More than 160 Slovak journalists have released an open letter criticising the RTVS public radio and television broadcaster for the atmosphere in it and for recent controversial departures of reporters who criticised the RTVS management.
RTVS director Jaroslav Reznik dismissed the criticism.
The letter reacts to the RTVS’s decision not to extend the work contracts of four external reporters and to the notices that other reporters handed in.
“The new RTVS management has been deliberately bullying, oppressing and getting rid of experienced journalists who significantly contributed to renewing people’s confidence in public media in recent years,” journalists from a number of Slovak media outlets wrote in the open letter.
They wrote about a hardline regime in the RTVS, launched by people whose career is connected with political marketing rather than the journalistic profession.
Censorship is starting to appear in the RTVS broadcasts, they wrote.
Free media are a fundamental instrument of public control and the silencing of journalists and their replacement with servile propagandists is the first step within the introduction of dictatorships and totalitarian regimes, the journalists wrote.
Reznik said the editors could work freely and no political power interfered in the broadcasting. “As long as I am here, no other power will interfere in the broadcasting either,” he told the parliamentary committee for culture and the media.
Reznik said the previous management sacked staff, too, and 145 editors left the RTVS in 2013-17.
Former culture minister Marek Madaric (ruling Smer-Social Democracy) criticised Reznik for appointing former spokespersons of politicians to senior posts in the RTVS. He said the departure of experienced employees was a bad signal.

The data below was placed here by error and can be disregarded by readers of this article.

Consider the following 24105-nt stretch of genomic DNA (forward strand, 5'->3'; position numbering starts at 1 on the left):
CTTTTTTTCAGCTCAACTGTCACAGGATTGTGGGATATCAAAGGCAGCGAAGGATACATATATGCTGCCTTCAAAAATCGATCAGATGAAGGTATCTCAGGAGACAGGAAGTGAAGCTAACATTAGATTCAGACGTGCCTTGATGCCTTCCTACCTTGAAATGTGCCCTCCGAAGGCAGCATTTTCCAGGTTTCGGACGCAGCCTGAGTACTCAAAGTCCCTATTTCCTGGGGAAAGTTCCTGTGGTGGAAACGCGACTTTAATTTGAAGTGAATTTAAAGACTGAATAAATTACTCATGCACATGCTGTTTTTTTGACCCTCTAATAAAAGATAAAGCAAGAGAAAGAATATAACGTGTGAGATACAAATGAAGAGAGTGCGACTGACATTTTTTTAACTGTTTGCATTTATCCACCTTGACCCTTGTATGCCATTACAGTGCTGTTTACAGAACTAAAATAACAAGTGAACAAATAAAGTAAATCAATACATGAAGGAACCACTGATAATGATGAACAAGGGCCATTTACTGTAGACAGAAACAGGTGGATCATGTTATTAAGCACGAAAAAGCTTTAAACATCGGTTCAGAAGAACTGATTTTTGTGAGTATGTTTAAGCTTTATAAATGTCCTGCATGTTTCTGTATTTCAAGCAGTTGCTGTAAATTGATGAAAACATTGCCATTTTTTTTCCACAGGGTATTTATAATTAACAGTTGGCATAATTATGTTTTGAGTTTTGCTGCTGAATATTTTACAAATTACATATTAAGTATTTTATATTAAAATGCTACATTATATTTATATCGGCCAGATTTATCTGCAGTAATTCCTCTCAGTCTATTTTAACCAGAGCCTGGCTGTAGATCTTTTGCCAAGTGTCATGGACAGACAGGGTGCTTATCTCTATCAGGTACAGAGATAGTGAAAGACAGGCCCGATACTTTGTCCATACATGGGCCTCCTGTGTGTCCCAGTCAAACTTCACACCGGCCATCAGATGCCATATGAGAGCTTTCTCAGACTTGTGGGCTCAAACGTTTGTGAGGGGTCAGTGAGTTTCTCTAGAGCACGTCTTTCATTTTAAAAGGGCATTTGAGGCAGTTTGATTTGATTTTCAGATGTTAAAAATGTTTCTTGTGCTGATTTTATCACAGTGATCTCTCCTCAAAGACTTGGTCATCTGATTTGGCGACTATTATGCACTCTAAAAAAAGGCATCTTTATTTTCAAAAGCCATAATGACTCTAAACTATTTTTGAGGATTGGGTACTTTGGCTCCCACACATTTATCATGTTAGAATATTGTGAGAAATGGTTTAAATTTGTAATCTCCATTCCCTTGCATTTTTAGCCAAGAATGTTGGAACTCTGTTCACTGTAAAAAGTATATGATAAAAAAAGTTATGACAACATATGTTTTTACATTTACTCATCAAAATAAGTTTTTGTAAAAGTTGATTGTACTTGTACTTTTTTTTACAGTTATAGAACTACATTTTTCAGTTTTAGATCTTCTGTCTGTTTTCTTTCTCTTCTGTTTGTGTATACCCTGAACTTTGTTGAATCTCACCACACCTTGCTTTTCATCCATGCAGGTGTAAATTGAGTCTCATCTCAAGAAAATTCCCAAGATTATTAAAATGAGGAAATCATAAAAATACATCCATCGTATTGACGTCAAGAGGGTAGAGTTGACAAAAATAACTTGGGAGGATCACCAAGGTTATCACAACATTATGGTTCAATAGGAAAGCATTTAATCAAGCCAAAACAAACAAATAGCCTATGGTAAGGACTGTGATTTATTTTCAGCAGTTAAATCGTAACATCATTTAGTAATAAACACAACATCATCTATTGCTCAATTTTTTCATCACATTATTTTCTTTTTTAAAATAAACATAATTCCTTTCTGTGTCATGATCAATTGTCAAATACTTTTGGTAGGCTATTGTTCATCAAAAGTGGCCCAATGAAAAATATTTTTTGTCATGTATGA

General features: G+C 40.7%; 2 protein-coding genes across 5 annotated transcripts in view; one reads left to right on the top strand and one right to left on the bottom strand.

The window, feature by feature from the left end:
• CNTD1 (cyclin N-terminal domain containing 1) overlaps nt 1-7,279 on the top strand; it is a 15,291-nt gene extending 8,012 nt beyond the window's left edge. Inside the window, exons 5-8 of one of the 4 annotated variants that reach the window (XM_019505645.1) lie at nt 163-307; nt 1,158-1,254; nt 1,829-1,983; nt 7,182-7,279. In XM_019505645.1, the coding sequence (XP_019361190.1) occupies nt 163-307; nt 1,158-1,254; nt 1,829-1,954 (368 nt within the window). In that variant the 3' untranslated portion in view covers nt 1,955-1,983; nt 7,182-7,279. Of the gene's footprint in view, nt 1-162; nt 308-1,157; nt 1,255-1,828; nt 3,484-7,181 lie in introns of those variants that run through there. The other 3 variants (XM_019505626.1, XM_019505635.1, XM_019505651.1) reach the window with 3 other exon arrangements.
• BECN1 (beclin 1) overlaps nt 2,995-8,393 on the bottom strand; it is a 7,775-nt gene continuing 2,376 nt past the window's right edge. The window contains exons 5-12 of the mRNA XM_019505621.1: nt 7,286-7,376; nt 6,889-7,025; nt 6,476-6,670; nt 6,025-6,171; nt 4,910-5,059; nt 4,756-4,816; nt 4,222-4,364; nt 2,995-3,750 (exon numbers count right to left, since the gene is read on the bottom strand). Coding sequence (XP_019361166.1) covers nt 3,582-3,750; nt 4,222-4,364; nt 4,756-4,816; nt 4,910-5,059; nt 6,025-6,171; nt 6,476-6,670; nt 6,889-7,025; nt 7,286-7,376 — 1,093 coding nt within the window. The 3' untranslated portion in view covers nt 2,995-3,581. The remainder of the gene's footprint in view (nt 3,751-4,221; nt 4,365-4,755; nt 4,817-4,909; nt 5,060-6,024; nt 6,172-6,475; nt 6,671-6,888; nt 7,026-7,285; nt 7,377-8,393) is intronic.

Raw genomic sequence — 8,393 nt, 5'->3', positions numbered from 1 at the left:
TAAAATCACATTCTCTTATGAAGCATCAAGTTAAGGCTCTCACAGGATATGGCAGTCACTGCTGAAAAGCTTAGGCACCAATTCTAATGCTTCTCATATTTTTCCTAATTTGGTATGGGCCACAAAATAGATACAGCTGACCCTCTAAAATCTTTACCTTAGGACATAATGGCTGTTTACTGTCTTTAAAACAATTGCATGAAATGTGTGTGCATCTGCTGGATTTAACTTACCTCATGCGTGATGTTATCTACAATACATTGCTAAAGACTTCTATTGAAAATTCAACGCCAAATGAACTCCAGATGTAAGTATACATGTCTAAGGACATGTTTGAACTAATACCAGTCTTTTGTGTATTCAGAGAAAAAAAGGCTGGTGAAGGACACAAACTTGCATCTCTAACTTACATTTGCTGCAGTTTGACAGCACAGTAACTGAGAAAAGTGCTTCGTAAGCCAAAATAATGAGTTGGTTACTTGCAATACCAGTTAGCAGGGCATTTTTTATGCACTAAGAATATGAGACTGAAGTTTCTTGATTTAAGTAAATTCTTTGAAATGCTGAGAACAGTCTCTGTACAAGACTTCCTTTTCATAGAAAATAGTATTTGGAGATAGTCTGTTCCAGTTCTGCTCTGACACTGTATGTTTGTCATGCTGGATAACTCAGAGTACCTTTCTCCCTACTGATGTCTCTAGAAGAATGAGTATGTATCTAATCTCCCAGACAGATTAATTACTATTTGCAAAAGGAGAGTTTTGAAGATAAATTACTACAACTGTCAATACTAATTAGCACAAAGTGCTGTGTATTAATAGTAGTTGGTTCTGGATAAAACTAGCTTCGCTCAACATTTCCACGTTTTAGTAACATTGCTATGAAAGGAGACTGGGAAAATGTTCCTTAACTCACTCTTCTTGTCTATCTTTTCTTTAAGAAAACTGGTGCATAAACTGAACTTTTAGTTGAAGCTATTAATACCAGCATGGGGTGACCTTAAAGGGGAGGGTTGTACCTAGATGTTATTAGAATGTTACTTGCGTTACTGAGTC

Reacting to the situation on social networks, Slovak President Andrej Kiska said he was watching the developments with concern.
“Censorship mentioned by journalists, the sacking of journalists for having expressed their opinion, this is inadmissible. The RTVS must not become a lackey of politicians. It is important to loudly and publicly discuss the developments in this institution,” Kiska wrote.
Attacks on journalists and downplaying their work have been common in Slovakia for many years, Kiska said.
The free and independent media are an important and indispensable condition of democracy, and the February murder of investigative journalist Jan Kuciak and his fiancee is a wound that can never heal, Kiska said, referring to the double murder that provoked mass anti-government protests in the country and toppled Robert Fico (Smer-SD) as prime minister, and that still remains unsolved.
Kiska mentioned a fresh world press freedom index in which Slovakia’s ranking was ten positions worse than last year.
In April, almost 60 journalists wrote an open letter in protest against the situation in the RTVS’s news department and against the RTVS’s new style. Reznik then labelled the critics as the radical young core of the news department and about 30 RTVS journalists wrote that their work was free.
Last week, the RTVS management did not extend the contracts of four external reporters who signed the critical open letter in April.
Several journalists left the RTVS on their own in protest against the situation.
Slovak parliament installed Reznik, former director of the Slovak press agency (TASR), as RTVS head by votes of the government coalition last year.